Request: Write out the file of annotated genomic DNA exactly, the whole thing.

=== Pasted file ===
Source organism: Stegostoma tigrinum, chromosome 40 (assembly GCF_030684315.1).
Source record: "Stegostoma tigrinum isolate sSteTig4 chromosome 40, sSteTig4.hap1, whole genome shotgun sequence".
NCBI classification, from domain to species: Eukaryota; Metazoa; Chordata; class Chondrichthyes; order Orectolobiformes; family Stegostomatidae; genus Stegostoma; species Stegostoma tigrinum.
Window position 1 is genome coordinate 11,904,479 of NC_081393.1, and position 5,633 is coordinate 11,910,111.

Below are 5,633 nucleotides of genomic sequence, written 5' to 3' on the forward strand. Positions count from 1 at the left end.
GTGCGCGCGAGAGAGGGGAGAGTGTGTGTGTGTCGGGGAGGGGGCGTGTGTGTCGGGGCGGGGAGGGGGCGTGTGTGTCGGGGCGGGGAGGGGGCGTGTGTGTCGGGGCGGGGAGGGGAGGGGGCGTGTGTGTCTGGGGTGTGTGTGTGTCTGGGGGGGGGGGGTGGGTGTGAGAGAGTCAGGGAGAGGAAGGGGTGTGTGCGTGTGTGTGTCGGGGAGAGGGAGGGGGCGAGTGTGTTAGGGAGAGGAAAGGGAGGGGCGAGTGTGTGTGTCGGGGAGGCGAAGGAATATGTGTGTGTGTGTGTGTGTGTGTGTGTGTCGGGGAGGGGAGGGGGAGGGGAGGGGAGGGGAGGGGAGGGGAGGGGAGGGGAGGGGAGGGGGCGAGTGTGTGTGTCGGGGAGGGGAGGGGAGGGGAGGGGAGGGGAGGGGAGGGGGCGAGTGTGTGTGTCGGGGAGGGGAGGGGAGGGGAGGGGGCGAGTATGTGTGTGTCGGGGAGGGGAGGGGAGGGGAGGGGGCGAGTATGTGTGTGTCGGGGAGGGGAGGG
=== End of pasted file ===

Source organism: Stegostoma tigrinum, chromosome 40 (assembly GCF_030684315.1).
Source record: "Stegostoma tigrinum isolate sSteTig4 chromosome 40, sSteTig4.hap1, whole genome shotgun sequence".
NCBI classification, from domain to species: Eukaryota; Metazoa; Chordata; class Chondrichthyes; order Orectolobiformes; family Stegostomatidae; genus Stegostoma; species Stegostoma tigrinum.
Window position 1 is genome coordinate 11,904,479 of NC_081393.1, and position 5,633 is coordinate 11,910,111.

Below are 5,633 nucleotides of genomic sequence, written 5' to 3' on the forward strand. Positions count from 1 at the left end.
GTGCGCGCGAGAGAGGGGAGAGTGTGTGTGTGTCGGGGAGGGGGCGTGTGTGTCGGGGCGGGGAGGGGGCGTGTGTGTCGGGGCGGGGAGGGGGCGTGTGTGTCGGGGCGGGGAGGGGAGGGGGCGTGTGTGTCTGGGGTGTGTGTGTGTCTGGGGGGGGGGGGTGGGTGTGAGAGAGTCAGGGAGAGGAAGGGGTGTGTGCGTGTGTGTGTCGGGGAGAGGGAGGGGGCGAGTGTGTTAGGGAGAGGAAAGGGAGGGGCGAGTGTGTGTGTCGGGGAGGCGAAGGAATATGTGTGTGTGTGTGTGTGTGTGTGTGTGTCGGGGAGGGGAGGGGGAGGGGAGGGGAGGGGAGGGGAGGGGAGGGGAGGGGAGGGGAGGGGGCGAGTGTGTGTGTCGGGGAGGGGAGGGGAGGGGAGGGGAGGGGAGGGGAGGGGGCGAGTGTGTGTGTCGGGGAGGGGAGGGGAGGGGAGGGGGCGAGTATGTGTGTGTCGGGGAGGGGAGGGGAGGGGAGGGGGCGAGTATGTGTGTGTCGGGGAGGGGAGGG